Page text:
I understand the point the book is trying to make and think that some children would connect with the character of Amelia. I don't think, however, that the story is a must-read for all children.

Children of the Lamp series by P.B. Kerr


I was also quickly reviewing this series by P.B. Kerr. There is a dense mythology regarding djinn that is reviewed at length in this Wikipedia article.

Here are a couple of quotes regarding djinn:

"Djinn power allows djinn to have an astral body, that allows them to enter other people's dreams and gives them access to possess people. Plus, if their physical body gets destroyed, their astral form can enter into any human spirit and in turn, the host becomes the djinn's new body still retaining all the djinn's knowledge and personality."

"Djinn can unleash an elemental on another being, elementals are mini-demons that live inside what djinn call the eight elements: water, earth, fire, air, spirit, space, time, and luck. Elementals tend to follow their creators once they carried out the deed they were created for and often help out their creator in times of crises. Dybbuk once released one by holding hands with the Gaunt kids." (Wikipedia)

Compare with a Christian definition of possession:

Christianity: Possession, in which Satan or some demon(s) takes full possession of a person's body without their knowledge or consent, so the victim is therefore morally blameless. (Wikipedia)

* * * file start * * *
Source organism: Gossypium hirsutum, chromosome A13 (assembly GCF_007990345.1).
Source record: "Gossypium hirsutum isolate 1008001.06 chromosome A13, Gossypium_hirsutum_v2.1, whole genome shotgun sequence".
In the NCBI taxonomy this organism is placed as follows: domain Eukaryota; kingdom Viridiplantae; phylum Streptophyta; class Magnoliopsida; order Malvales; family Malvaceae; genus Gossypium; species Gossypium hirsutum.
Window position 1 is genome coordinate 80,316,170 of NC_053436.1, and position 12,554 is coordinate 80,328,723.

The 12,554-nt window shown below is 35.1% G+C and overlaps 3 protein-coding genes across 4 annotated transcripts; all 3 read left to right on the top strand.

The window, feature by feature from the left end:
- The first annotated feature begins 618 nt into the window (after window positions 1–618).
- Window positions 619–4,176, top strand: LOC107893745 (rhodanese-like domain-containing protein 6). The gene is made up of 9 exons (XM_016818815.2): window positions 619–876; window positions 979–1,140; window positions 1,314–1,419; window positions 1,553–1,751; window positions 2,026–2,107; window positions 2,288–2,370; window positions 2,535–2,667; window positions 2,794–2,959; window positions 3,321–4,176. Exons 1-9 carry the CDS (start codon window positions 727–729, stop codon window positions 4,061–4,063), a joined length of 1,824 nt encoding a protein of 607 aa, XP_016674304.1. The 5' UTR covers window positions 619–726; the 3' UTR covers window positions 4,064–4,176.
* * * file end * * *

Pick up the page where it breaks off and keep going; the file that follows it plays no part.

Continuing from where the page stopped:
Compare with this definition of demon:

demon (from Koine Greek δαιμόνιον daimonion) or daemon (British English) is a supernatural, often malevolent being prevalent in religionoccultismliteraturefictionmythology and folklore. (Wikipedia)

Summary of Book #1 in Series "The Akhenaten Adventure":

John and Philippa Gaunt are twelve-year-old twins with a remarkably gifted mother, a very kind father, and two dogs that aren't who they seem to be. The family lives a life of luxury in New York. One day, their wisdom teeth appear simultaneously. During an operation to get the wisdom teeth removed, they both have the same dream in which their uncle, Nimrod, asks that they come to London. He tells them that they are djinn (genies). They begin the adventure of a lifetime, going from Cairo to London, using pink Ferraris, and riding camels. From New York, Egypt, and London, the twins' adventures are filled with excitement as they undergo training in the use of their newly discovered powers, but are also fraught with danger, as they battle the evil Ifrit tribe of djinn and its leader, Iblis. They must preserve the balance of good luck and bad luck in the world. (Wikipedia)

My Opinion:

There is likely to be some confusion for the Western, Christian reader regarding what is "good" and "evil;" since djinn are comparable to Christian demons that give and ask for something in return, as well as possess bodies and release power over others.